Genes and Mutations

Genes are the building blocks of life. They are just like recipes but instead of making a cake, genes code for proteins that have important functions in the body. FOXP1 is a specific gene found on chromosome 3 that instructs the production of the Forkhead Box P1 protein. When the gene has a change or mutation it does not function properly and the “recipe” for making the cake is changed resulting in the possibility of a variety of developmental and medical issues.

Whole exome sequencing is a single test able to identify changes or mutations in the person’s entire genetic makeup. Panel testing is able to identify changes or mutations in a subset of genes associated with a particular clinical feature (e.g., autism panel, intellectual disability panel, epilepsy panel). Mutations are most often picked up on neurodevelopmental panel tests or whole exome sequencing. In recent years both panels and whole exome sequencing has become more accessible and therefore children with developmental and or medical symptoms are being diagnosed at younger ages.

In the vast majority of FOXP1 cases, the mutation in the gene is called a de novo mutation which means that neither parent has the mutation; this de novo mutation most likely occurred spontaneously during early fetal development. This can be confirmed by genetic testing of the parents. In the case of a de novo mutation, the probability of the parents having another child with the same mutation is very low, though the affected child could as an adult pass on the mutation.


Gene Mutations

In the alphabet, different letters can be combined to produce useful and

meaningful words – but only if the letters are put together in the correct way. The same works for DNA. Certain nucleotides (the base unit of DNA) whether it is adenine (A), thymine (T), cytosine (C), or guanine (G) can be arranged in a specific manner to form the FOXP1 gene, which in turn encodes a specific protein. A missense mutation is when there is a single DNA nucleotide switch in the gene. Sometimes such a change is silent and has no effect on the protein encoded by the DNA. Other changes result in an amino acid change in the protein the gene codes for, which sometimes can profoundly change the way the protein functions.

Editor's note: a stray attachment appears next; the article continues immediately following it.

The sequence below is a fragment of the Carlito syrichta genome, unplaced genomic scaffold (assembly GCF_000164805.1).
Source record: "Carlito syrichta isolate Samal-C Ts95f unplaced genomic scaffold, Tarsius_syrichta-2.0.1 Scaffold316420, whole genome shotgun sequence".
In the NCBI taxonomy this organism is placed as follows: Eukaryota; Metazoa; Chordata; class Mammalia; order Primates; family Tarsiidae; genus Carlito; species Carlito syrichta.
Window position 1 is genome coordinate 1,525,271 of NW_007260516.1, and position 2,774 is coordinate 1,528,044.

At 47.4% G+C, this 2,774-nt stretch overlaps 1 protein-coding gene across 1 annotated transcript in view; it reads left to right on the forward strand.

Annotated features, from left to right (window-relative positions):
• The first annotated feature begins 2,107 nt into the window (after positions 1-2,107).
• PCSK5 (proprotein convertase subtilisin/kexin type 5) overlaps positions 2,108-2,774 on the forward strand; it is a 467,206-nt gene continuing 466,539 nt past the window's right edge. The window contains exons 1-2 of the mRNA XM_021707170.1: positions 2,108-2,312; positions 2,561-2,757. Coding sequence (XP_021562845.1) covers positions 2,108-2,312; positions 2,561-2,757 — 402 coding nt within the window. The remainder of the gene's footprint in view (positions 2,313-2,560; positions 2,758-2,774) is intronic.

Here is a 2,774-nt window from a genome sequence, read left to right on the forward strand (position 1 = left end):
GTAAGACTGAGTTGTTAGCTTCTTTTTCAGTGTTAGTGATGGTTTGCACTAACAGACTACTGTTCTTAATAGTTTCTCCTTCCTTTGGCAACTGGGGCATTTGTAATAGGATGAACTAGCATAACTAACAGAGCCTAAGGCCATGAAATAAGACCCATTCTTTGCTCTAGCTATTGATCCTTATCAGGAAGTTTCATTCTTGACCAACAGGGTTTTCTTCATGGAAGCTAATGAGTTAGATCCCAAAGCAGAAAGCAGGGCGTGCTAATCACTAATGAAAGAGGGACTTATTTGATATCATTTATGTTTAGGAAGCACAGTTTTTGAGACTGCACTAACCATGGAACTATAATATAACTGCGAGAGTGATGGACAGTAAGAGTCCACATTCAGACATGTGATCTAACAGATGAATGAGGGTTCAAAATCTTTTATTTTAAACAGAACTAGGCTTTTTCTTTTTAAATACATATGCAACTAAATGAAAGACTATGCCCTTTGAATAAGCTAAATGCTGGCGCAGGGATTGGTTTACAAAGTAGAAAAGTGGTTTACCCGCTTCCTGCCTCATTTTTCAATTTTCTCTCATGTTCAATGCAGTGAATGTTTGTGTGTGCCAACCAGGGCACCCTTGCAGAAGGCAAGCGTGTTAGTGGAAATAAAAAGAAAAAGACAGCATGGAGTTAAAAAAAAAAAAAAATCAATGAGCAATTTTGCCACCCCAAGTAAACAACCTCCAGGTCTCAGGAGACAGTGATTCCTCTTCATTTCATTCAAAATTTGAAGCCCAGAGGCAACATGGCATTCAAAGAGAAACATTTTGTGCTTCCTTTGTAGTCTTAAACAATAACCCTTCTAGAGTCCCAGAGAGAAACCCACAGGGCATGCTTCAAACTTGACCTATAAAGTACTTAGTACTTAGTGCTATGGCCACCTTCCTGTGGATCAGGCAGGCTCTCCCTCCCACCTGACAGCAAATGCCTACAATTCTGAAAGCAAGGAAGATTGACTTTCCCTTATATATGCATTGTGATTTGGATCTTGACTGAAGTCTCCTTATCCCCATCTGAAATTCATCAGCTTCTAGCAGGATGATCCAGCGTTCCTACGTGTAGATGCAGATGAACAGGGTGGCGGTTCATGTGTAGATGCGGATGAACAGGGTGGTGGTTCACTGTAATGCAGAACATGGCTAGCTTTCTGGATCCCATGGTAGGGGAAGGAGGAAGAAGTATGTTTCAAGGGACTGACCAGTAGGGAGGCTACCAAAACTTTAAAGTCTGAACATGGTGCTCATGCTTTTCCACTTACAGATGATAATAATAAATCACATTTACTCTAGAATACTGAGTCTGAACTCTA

Missense Mutations

A missense mutation is when there is a single DNA nucleotide switch in the gene. Sometimes such a change is silent and has no effect on the protein encoded by the DNA. Other changes result in an amino acid change in the protein the gene codes for, which sometimes can profoundly change the way the protein functions.


Nonsense and Frameshift Mutations

Like a missense mutation, a nonsense mutation also involves a single alteration in the DNA. However, in the case of a nonsense mutation, this single change results in the production of a stop codon, (stop codons signal the end of the protein coding sequencing), there by terminating protein synthesis (process in which cells make proteins) prematurely. The protein may not be made at all, or a shortened version of the protein may be made. Similarly, frameshift mutations arise when one or a small number of nuclootides are deleted or inserted, causing the 3-letter "words" of the gene to come out of alignment; this kind of mutation can introduce a premature stop codon, or can cause all the "downstream" words to be misread. Either outcome can result in major disruption to the way the protein functions.